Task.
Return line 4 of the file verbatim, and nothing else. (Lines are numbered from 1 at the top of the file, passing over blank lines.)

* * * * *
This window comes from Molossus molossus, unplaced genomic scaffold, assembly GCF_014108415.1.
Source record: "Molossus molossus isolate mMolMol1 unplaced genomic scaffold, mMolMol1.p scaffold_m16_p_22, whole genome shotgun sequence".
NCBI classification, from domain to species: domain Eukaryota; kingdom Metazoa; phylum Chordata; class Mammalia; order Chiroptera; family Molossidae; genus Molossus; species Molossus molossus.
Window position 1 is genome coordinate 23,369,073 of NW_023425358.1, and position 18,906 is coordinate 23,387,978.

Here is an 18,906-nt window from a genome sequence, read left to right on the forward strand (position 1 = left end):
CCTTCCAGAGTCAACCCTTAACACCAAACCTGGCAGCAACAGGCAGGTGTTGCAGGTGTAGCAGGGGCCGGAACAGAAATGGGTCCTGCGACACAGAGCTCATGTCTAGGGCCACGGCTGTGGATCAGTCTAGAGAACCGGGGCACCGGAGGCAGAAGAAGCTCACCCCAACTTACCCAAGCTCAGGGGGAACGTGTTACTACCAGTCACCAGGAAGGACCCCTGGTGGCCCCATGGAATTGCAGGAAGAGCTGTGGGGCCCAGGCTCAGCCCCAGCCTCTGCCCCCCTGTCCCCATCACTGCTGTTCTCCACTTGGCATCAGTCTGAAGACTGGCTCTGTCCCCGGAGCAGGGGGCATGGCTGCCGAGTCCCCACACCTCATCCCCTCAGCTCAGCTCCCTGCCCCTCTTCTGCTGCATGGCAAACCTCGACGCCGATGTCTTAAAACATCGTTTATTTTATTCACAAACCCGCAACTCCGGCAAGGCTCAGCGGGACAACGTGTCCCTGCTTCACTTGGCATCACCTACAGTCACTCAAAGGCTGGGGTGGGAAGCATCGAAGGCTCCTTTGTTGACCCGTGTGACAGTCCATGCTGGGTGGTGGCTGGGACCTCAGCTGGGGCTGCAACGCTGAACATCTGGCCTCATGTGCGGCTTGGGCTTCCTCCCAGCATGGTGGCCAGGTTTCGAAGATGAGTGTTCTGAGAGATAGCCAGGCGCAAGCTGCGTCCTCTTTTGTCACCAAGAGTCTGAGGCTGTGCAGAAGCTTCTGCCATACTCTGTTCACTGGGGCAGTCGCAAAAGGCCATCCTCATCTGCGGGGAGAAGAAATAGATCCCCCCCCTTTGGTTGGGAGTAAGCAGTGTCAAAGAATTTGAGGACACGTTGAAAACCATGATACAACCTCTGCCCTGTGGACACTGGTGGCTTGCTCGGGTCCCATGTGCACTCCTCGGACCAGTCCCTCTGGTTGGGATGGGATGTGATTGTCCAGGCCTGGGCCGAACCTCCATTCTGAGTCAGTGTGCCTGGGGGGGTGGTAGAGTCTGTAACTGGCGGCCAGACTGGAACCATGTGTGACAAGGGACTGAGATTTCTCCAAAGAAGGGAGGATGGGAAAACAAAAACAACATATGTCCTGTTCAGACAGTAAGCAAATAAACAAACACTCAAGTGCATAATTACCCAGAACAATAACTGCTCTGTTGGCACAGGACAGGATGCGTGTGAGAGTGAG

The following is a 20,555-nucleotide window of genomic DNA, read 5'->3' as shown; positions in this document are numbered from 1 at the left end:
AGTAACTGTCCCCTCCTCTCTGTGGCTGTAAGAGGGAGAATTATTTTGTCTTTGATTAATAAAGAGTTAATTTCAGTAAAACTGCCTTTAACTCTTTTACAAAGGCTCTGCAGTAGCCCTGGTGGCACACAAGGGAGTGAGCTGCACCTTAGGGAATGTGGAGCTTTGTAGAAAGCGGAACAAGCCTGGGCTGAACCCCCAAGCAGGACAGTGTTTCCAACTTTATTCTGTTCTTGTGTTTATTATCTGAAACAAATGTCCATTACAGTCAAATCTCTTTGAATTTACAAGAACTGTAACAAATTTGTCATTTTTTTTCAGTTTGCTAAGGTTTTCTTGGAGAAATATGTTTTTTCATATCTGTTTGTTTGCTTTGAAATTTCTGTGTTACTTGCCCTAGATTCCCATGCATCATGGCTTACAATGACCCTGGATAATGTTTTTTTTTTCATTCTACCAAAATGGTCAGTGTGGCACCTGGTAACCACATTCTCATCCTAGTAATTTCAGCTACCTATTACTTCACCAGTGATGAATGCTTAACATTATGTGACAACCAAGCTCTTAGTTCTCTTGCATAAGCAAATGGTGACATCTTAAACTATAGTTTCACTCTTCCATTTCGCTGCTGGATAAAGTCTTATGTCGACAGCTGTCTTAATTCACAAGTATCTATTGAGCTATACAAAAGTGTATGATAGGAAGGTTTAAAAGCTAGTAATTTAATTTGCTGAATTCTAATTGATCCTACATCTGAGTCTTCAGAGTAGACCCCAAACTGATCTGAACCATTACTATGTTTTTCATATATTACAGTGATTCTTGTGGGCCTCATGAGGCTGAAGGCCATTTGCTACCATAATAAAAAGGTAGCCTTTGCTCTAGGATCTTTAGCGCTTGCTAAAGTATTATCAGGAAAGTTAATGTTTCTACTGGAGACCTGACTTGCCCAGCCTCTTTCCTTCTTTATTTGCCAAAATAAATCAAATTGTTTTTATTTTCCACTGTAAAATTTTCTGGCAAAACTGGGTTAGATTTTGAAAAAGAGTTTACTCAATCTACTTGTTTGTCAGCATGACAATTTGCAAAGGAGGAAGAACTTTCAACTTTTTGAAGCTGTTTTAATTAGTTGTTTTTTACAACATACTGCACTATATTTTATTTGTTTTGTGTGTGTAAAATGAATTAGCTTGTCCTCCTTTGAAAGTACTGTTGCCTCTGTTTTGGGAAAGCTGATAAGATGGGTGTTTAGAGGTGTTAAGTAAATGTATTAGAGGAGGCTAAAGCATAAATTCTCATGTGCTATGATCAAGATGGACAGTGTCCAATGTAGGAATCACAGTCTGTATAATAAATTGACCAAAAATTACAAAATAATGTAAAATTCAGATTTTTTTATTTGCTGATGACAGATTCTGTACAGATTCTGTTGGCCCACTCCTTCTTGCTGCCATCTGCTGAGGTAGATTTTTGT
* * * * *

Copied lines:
Window position 1 is genome coordinate 23,369,073 of NW_023425358.1, and position 18,906 is coordinate 23,387,978.